He sows, He reaps – He brushes past the instances of rolling buds and autumn heaps.
The misaligned creepers are set in line with the constellations and somehow, the ephemeral space makes it hard for them to breathe.
The Judgement day arrives in a pocketful of systematic hate until the garden becomes a miserable palace of weed.
He still sows – but there is no one to reap.
There are poets, here and there but He has built a wall of thorns that renders the seekers blind. Once their eyes start to bleed, the taste of their blood halts their spirit – it engulfs the hope of reaping the garden of faith.
I’ve been standing on the edge of this palace, they say yellow makes them happy but this palace of weed suffocates me – it also clings to my lungs, and calls itself my ‘Home’.
I lunge forward to blind myself, I really do but every single time I miss by a fraction of a sentence, a yawning poem stretching between my toes.
He sows – that awakened poem, that distracting sentence, that hopeful lunge / The Gardner has a season for every name, I wonder what mine is.
Rains/ a blackened sigh/ the ephemeral space/ the broken stars/ the melting clouds/ a stutter between the sunrise and the sunset – I’m an anomaly without a name.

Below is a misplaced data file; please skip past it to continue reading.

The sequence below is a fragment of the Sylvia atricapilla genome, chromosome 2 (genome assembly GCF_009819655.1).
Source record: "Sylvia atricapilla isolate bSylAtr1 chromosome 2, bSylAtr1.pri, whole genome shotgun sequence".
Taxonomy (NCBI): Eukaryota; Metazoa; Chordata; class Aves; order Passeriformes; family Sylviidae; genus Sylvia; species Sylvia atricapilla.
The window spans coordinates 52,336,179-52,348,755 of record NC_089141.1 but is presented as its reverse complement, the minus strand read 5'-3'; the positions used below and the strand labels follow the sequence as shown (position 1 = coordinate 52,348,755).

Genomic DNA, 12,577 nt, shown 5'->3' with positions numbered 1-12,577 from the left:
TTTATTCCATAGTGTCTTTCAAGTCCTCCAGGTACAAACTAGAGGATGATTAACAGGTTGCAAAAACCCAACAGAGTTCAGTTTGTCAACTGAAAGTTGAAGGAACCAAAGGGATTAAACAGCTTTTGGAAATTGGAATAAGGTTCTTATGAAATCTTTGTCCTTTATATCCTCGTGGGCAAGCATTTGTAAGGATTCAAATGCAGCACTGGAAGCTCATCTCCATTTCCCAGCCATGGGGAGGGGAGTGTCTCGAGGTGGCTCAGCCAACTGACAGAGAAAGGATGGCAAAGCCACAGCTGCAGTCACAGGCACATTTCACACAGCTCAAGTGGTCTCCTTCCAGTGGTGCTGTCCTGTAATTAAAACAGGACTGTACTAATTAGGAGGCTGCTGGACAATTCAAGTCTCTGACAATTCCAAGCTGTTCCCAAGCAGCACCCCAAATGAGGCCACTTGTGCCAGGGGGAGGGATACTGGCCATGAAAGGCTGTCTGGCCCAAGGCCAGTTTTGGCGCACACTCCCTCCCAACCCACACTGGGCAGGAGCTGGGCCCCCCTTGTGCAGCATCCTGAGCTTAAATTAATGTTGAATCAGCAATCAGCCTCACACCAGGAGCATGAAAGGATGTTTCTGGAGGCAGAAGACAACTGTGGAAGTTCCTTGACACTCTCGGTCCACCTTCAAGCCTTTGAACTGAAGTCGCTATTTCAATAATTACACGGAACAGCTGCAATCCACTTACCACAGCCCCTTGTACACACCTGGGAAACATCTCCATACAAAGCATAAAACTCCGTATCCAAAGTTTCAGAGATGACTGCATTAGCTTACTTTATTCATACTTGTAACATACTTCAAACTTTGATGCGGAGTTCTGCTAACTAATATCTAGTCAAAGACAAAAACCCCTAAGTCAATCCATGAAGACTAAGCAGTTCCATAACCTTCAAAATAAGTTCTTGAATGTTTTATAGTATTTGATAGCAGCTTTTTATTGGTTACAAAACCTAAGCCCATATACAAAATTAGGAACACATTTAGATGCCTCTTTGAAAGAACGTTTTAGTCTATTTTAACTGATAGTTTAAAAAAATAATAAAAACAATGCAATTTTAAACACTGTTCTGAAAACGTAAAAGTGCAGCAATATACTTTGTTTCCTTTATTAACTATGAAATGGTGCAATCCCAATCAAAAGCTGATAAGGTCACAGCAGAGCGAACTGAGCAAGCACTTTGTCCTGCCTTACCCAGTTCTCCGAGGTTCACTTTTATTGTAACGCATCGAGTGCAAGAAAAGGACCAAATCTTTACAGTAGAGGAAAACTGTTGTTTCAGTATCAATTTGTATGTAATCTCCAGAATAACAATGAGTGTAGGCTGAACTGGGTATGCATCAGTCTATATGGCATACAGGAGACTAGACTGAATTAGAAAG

I see, the uprooted garden and the enormous space. I breathe for the first time because I believe what I see. I believe what I seek.
The Gardner – that made me, you and the bellowing universe amidst a poetry of Creation, a scream of magnificence.
-Nameera Anjum Khan.
This poem takes inspiration from religion, particularly the depiction of God in the movie ‘The Shack’ which provides a brilliant and an optimistic insight into what kind of entity God really is. It also sheds light on how humans sometimes become the judge of events that they truly don’t understand. We become hopeless at the immediate sight of a bad circumstance, never once trying to grasp the meaning of divinity behind things.